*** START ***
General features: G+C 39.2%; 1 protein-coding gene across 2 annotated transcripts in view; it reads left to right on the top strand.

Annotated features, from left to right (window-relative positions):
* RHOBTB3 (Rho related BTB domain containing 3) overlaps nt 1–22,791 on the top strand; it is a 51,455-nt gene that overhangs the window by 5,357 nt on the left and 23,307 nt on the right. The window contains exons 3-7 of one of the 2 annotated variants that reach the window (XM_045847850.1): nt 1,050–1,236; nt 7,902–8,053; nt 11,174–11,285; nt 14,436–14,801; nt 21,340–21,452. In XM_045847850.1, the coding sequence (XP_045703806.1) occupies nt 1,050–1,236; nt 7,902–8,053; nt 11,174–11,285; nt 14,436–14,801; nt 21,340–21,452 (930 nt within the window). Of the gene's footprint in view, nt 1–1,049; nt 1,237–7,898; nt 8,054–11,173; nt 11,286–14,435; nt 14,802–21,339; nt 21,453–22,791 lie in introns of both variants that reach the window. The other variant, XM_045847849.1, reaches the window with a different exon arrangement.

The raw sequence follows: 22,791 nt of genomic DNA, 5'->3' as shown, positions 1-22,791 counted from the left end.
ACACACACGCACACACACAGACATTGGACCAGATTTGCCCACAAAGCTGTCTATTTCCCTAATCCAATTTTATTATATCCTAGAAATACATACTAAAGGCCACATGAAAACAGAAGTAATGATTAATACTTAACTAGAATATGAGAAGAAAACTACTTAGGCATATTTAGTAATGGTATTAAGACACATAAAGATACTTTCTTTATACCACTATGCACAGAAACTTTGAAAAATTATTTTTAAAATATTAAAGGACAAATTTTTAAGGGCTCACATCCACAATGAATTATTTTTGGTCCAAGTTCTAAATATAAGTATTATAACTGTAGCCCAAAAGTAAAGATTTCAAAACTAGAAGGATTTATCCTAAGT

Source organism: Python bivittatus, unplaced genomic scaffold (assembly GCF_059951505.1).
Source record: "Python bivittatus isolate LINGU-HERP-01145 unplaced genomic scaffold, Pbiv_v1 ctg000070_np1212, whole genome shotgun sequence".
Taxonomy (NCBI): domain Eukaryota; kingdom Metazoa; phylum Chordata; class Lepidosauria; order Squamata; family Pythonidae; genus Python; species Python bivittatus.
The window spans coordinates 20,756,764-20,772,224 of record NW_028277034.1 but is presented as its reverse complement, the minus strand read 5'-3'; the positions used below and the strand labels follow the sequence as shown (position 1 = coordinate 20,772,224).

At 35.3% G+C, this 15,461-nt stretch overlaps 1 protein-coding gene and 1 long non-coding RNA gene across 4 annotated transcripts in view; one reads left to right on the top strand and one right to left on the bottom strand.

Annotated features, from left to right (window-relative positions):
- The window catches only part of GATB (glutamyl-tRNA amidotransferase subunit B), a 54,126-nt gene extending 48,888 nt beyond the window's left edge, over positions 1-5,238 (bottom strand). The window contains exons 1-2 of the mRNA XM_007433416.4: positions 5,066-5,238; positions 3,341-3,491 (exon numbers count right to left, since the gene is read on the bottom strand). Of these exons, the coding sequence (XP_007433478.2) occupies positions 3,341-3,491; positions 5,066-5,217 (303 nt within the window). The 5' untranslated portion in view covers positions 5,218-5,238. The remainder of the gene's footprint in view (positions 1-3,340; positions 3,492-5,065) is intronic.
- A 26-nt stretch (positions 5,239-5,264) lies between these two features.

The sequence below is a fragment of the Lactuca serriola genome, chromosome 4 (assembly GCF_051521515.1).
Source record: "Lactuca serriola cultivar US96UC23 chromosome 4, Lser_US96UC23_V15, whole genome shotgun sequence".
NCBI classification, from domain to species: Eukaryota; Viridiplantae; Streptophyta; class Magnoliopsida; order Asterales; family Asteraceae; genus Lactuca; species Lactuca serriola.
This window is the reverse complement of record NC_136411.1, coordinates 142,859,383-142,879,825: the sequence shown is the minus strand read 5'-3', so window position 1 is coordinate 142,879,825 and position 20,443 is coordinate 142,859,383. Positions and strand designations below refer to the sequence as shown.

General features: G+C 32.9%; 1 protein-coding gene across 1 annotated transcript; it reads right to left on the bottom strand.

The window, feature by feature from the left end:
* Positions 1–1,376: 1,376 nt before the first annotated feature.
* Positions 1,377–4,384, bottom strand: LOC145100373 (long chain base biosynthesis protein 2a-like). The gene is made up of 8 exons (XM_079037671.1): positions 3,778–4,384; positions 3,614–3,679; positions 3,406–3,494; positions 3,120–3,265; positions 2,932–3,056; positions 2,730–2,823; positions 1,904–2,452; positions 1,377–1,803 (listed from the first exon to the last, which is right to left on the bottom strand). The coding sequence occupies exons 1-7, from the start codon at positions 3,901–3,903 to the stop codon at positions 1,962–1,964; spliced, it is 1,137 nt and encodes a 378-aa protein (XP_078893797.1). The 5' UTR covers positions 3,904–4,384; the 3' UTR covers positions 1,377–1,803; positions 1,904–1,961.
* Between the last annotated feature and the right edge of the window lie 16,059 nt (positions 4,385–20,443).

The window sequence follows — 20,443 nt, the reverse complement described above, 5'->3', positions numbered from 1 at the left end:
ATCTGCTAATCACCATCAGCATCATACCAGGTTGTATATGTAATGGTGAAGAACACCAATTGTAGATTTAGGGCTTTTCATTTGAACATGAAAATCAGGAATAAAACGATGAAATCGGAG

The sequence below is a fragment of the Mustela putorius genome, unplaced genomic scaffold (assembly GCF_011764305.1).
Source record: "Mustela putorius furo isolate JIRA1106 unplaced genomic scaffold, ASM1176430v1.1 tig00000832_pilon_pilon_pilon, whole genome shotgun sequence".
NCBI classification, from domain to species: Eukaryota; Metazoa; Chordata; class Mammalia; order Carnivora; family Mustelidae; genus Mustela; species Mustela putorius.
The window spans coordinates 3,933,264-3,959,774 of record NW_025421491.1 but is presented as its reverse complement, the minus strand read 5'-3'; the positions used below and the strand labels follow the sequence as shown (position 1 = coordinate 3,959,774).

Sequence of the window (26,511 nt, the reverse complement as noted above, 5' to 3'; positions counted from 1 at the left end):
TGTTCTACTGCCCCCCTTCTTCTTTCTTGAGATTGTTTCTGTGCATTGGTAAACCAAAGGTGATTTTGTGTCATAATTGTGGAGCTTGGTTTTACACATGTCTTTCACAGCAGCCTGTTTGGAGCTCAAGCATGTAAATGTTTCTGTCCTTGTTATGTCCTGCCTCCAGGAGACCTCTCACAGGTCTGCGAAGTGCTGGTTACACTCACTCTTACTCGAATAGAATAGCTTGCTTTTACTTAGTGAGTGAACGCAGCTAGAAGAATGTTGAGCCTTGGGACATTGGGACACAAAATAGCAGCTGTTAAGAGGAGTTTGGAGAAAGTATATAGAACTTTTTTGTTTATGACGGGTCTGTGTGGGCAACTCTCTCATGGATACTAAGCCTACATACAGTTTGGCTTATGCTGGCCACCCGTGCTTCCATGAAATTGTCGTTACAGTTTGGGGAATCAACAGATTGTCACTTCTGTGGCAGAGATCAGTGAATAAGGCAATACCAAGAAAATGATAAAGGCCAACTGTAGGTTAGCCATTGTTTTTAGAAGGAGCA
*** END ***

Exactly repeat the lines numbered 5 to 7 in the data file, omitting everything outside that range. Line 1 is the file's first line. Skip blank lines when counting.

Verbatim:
ACACACACGCACACACACAGACATTGGACCAGATTTGCCCACAAAGCTGTCTATTTCCCTAATCCAATTTTATTATATCCTAGAAATACATACTAAAGGCCACATGAAAACAGAAGTAATGATTAATACTTAACTAGAATATGAGAAGAAAACTACTTAGGCATATTTAGTAATGGTATTAAGACACATAAAGATACTTTCTTTATACCACTATGCACAGAAACTTTGAAAAATTATTTTTAAAATATTAAAGGACAAATTTTTAAGGGCTCACATCCACAATGAATTATTTTTGGTCCAAGTTCTAAATATAAGTATTATAACTGTAGCCCAAAAGTAAAGATTTCAAAACTAGAAGGATTTATCCTAAGT

Source organism: Python bivittatus, unplaced genomic scaffold (assembly GCF_059951505.1).
Source record: "Python bivittatus isolate LINGU-HERP-01145 unplaced genomic scaffold, Pbiv_v1 ctg000070_np1212, whole genome shotgun sequence".